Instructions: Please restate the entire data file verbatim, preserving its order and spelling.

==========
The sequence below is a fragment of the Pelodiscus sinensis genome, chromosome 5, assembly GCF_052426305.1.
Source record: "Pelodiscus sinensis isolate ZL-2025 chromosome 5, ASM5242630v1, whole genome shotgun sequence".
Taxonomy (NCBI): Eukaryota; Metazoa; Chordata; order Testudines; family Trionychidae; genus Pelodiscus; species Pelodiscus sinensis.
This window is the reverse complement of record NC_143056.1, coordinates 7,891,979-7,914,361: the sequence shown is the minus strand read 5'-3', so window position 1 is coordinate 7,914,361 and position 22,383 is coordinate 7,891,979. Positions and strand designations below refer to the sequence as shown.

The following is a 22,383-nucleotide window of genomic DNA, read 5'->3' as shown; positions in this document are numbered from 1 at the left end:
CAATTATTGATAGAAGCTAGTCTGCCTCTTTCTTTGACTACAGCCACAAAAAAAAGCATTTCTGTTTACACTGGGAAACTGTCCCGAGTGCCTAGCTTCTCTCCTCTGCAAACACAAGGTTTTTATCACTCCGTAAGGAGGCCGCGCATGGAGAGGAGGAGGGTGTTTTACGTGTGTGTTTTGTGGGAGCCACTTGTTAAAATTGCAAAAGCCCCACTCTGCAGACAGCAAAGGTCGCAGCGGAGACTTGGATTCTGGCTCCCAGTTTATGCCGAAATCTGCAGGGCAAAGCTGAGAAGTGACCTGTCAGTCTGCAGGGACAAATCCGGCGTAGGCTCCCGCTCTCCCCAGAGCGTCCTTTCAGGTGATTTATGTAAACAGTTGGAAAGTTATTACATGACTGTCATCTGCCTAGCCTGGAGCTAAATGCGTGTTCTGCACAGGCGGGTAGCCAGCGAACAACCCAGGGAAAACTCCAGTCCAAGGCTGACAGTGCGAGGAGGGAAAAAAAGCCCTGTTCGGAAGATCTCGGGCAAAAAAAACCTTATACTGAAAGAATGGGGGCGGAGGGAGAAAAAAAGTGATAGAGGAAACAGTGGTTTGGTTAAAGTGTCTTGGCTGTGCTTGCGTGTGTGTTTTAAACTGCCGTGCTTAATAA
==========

The sequence below is a fragment of the Pelodiscus sinensis genome, chromosome 5, assembly GCF_052426305.1.
Source record: "Pelodiscus sinensis isolate ZL-2025 chromosome 5, ASM5242630v1, whole genome shotgun sequence".
Taxonomy (NCBI): Eukaryota; Metazoa; Chordata; order Testudines; family Trionychidae; genus Pelodiscus; species Pelodiscus sinensis.
This window is the reverse complement of record NC_143056.1, coordinates 7,891,979-7,914,361: the sequence shown is the minus strand read 5'-3', so window position 1 is coordinate 7,914,361 and position 22,383 is coordinate 7,891,979. Positions and strand designations below refer to the sequence as shown.

The following is a 22,383-nucleotide window of genomic DNA, read 5'->3' as shown; positions in this document are numbered from 1 at the left end:
CAATTATTGATAGAAGCTAGTCTGCCTCTTTCTTTGACTACAGCCACAAAAAAAAGCATTTCTGTTTACACTGGGAAACTGTCCCGAGTGCCTAGCTTCTCTCCTCTGCAAACACAAGGTTTTTATCACTCCGTAAGGAGGCCGCGCATGGAGAGGAGGAGGGTGTTTTACGTGTGTGTTTTGTGGGAGCCACTTGTTAAAATTGCAAAAGCCCCACTCTGCAGACAGCAAAGGTCGCAGCGGAGACTTGGATTCTGGCTCCCAGTTTATGCCGAAATCTGCAGGGCAAAGCTGAGAAGTGACCTGTCAGTCTGCAGGGACAAATCCGGCGTAGGCTCCCGCTCTCCCCAGAGCGTCCTTTCAGGTGATTTATGTAAACAGTTGGAAAGTTATTACATGACTGTCATCTGCCTAGCCTGGAGCTAAATGCGTGTTCTGCACAGGCGGGTAGCCAGCGAACAACCCAGGGAAAACTCCAGTCCAAGGCTGACAGTGCGAGGAGGGAAAAAAAGCCCTGTTCGGAAGATCTCGGGCAAAAAAAACCTTATACTGAAAGAATGGGGGCGGAGGGAGAAAAAAAGTGATAGAGGAAACAGTGGTTTGGTTAAAGTGTCTTGGCTGTGCTTGCGTGTGTGTTTTAAACTGCCGTGCTTAATAA